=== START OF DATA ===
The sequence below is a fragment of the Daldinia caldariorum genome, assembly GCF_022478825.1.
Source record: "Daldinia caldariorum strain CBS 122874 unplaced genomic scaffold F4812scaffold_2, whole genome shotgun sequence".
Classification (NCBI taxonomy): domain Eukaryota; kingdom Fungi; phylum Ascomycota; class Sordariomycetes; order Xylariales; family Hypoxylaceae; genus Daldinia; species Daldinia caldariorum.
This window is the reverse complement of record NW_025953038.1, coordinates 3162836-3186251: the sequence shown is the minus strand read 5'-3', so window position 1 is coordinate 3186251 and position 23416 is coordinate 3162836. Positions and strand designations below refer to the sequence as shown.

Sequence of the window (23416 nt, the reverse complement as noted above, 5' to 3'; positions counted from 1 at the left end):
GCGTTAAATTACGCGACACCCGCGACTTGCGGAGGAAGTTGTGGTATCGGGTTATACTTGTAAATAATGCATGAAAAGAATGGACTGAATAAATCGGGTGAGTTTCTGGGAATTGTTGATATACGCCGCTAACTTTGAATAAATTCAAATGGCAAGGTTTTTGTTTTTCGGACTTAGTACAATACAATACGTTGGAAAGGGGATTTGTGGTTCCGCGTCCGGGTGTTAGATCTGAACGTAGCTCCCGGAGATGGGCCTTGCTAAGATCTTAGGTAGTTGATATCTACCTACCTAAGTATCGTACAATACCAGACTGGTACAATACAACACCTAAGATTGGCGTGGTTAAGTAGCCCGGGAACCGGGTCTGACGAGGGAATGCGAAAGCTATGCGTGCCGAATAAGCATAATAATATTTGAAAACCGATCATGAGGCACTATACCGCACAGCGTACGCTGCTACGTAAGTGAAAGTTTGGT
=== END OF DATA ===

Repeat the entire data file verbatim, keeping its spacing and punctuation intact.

The sequence below is a fragment of the Daldinia caldariorum genome, assembly GCF_022478825.1.
Source record: "Daldinia caldariorum strain CBS 122874 unplaced genomic scaffold F4812scaffold_2, whole genome shotgun sequence".
Classification (NCBI taxonomy): domain Eukaryota; kingdom Fungi; phylum Ascomycota; class Sordariomycetes; order Xylariales; family Hypoxylaceae; genus Daldinia; species Daldinia caldariorum.
This window is the reverse complement of record NW_025953038.1, coordinates 3162836-3186251: the sequence shown is the minus strand read 5'-3', so window position 1 is coordinate 3186251 and position 23416 is coordinate 3162836. Positions and strand designations below refer to the sequence as shown.

Sequence of the window (23416 nt, the reverse complement as noted above, 5' to 3'; positions counted from 1 at the left end):
GCGTTAAATTACGCGACACCCGCGACTTGCGGAGGAAGTTGTGGTATCGGGTTATACTTGTAAATAATGCATGAAAAGAATGGACTGAATAAATCGGGTGAGTTTCTGGGAATTGTTGATATACGCCGCTAACTTTGAATAAATTCAAATGGCAAGGTTTTTGTTTTTCGGACTTAGTACAATACAATACGTTGGAAAGGGGATTTGTGGTTCCGCGTCCGGGTGTTAGATCTGAACGTAGCTCCCGGAGATGGGCCTTGCTAAGATCTTAGGTAGTTGATATCTACCTACCTAAGTATCGTACAATACCAGACTGGTACAATACAACACCTAAGATTGGCGTGGTTAAGTAGCCCGGGAACCGGGTCTGACGAGGGAATGCGAAAGCTATGCGTGCCGAATAAGCATAATAATATTTGAAAACCGATCATGAGGCACTATACCGCACAGCGTACGCTGCTACGTAAGTGAAAGTTTGGT